La Moglie Di Claudio

Gero Zambuto

Supervisore alla regia: Giovanni Pastrone. Sog.: dal dramma La Femme de Claude (1873) di Alexandre Dumas figlio. Scen.: Dante Signorini. F.: Antonio Cufaro, Segundo de Chomón. Int.: Pina Menichelli (Cesarina Ruper), Vittorio Rossi-Pianelli (Claudio Ruper), Alberto Nepoti (Antonino), Arnaldo Arnaldi (Moncabré), Gabriel Moreau (Enea Cantagnac), Antonio Monti (Daniele), Gina Marangoni (Edmea). Prod.: Itala Film. 35mm. L.: 1437 m. D.: 70’ a 18 f/s. Desmetcolor.

info_outline
T. it.: Italian title. T. int.: International title. T. alt.: Alternative title. Sog.: Story. Scen.: Screenplay. F.: Cinematography. M.: Editing. Scgf.: Set Design. Mus.: Music. Int.: Cast. Prod.: Production Company. L.: Length. D.: Running Time. f/s: Frames per second. Bn.: Black e White. Col.: Color. Da: Print source

Film Notes

Cesarina Rupert, a modern day Messalina, is Claudio’s wife, a patriot and a brilliant inventor of war vehicles for France. Be­tween personal drama and spy intrigues, this mismatched couple is destined for a tragic end. Pina Menichelli demonstrates her impressive and expressive range in her role as Dumas’ dark heroine “the evil woman who undermines society, breaks up families, dismembers the mother country, challenges man, dishonors the woman she is impersonating, and destroys those who do not crush her”. The result is a perfor­mance that captures the excesses but also the hypnotic and erotic power of what Dalì defined as “hysterical cinema”. Even if lo­cal critics snubbed the film, not only be­cause of the excesses of the female lead but also the un-original storyline, it is re­markable to see advanced social and politi­cal themes of the times addressed, such as abortion and the aspirations of the Jewish people for a national state.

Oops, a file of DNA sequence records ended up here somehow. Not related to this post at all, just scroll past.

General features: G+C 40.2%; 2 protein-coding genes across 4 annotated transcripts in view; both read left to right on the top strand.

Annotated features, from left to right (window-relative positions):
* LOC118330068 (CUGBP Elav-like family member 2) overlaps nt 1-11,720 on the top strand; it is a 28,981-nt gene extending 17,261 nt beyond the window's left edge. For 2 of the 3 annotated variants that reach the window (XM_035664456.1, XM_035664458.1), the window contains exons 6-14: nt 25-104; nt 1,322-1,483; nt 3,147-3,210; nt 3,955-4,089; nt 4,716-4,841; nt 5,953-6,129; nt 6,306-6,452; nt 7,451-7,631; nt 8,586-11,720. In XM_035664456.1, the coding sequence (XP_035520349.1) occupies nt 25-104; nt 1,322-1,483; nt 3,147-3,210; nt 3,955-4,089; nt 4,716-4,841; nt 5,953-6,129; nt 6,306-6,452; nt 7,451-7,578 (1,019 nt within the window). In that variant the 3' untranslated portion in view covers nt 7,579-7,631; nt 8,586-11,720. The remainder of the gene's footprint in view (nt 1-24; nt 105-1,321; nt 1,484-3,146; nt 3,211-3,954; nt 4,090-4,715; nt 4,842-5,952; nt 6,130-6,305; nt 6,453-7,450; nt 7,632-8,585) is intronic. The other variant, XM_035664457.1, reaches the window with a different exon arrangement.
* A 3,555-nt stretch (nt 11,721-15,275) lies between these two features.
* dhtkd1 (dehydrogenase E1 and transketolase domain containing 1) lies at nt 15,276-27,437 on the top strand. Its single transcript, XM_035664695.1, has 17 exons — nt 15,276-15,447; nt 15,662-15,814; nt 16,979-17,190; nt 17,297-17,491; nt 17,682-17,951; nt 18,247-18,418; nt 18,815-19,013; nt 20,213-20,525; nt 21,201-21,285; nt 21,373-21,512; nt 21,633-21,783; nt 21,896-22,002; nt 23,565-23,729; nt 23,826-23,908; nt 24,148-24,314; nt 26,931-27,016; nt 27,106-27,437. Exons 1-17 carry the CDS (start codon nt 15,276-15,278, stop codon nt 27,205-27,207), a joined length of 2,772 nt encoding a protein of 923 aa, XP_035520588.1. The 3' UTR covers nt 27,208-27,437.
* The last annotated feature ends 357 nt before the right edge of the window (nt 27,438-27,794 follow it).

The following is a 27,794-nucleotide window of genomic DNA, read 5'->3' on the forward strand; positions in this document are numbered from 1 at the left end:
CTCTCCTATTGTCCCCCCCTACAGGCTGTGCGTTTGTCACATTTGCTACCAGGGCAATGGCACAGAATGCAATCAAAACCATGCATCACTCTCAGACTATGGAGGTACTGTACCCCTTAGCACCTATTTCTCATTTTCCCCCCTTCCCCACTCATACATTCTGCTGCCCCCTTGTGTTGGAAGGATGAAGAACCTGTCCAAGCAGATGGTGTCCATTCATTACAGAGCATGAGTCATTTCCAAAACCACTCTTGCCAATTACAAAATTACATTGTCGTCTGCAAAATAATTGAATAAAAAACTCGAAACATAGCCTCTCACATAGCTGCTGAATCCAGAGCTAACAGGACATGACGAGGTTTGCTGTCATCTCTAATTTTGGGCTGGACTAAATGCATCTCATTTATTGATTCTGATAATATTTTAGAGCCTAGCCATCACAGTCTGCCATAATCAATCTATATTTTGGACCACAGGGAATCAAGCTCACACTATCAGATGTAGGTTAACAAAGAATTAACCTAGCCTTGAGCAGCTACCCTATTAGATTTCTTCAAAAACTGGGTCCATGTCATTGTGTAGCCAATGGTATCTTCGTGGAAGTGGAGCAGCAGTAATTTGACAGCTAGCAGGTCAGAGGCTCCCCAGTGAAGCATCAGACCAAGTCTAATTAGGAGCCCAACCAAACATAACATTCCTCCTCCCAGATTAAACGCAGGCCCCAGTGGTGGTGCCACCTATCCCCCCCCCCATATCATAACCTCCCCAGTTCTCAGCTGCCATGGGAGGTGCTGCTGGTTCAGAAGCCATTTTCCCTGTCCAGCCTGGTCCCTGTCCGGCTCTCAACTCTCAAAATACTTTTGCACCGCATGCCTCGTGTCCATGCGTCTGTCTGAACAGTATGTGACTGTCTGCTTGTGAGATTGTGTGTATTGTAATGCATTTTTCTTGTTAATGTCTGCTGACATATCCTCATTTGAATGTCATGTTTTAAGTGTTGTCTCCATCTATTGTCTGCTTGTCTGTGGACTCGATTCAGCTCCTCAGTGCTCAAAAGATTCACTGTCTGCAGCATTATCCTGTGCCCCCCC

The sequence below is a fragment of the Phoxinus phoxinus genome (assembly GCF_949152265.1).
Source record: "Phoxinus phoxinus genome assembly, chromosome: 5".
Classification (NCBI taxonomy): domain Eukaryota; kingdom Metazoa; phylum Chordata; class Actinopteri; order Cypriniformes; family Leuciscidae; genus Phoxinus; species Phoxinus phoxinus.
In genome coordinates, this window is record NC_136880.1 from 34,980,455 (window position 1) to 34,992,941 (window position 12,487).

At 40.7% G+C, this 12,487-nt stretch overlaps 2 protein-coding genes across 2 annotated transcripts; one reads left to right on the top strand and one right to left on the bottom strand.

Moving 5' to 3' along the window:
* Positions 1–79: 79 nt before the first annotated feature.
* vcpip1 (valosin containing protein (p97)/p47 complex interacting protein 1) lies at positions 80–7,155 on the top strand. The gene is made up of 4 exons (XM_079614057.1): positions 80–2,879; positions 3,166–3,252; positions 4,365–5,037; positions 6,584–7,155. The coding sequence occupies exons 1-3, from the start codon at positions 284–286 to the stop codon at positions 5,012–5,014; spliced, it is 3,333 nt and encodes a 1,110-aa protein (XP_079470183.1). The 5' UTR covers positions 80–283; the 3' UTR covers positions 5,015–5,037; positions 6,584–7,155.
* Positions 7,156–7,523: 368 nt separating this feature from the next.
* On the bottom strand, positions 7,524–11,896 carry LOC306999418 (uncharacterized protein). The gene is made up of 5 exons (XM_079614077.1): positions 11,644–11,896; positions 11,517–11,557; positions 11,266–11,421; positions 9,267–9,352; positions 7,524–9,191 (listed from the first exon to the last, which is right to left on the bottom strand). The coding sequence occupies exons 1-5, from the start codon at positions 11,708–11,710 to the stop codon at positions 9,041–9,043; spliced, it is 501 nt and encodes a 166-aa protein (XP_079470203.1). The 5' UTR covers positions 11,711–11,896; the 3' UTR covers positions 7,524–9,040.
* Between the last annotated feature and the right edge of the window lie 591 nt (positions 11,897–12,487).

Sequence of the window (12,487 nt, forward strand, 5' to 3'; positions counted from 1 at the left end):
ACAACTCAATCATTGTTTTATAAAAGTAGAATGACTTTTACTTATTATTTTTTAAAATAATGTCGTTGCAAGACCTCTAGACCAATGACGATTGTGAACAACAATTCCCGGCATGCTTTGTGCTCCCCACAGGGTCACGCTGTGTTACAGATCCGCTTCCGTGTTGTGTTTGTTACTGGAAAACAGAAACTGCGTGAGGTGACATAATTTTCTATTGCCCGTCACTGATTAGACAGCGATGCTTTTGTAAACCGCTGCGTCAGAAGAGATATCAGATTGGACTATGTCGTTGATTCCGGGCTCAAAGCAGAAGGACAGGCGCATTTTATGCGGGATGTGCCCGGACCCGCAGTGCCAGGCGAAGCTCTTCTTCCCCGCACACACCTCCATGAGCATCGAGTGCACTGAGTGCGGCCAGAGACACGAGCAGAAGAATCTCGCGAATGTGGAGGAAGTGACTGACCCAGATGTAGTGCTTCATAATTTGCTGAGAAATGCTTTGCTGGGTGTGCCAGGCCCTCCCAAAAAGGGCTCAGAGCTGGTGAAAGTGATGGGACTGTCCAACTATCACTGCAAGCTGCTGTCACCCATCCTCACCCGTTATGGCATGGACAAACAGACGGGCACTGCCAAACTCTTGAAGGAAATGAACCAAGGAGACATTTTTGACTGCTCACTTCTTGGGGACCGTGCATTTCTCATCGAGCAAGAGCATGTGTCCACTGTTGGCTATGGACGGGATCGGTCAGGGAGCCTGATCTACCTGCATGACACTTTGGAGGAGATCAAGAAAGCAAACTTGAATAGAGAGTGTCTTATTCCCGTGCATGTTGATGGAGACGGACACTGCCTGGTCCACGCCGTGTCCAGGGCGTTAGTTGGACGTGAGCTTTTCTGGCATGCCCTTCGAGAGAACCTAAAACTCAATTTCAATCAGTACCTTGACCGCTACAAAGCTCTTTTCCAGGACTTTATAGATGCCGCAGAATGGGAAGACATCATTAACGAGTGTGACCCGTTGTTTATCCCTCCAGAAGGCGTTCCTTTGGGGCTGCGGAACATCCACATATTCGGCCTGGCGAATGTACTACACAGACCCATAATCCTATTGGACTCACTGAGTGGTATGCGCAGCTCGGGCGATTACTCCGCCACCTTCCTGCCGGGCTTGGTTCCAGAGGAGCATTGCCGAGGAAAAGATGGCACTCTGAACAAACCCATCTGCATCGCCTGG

Copy From

Restored by Museo Nazionale del Cinema and Cineteca di Bologna at L’Immagine Ritrovata laboratory using a tinted and toned nitrate base with French intertitles from the Lobster Films Collection. The copy is a French re-release distributed by Vitagraph’s Parisian branch. The Italian intertitles were recovered thanks to the censor certificate and the lists of intertitles preserved by Museo Nazionale del Cinema. Some obvious editing errors have been corrected based on these documents, and missing frames have been replaced with black ones.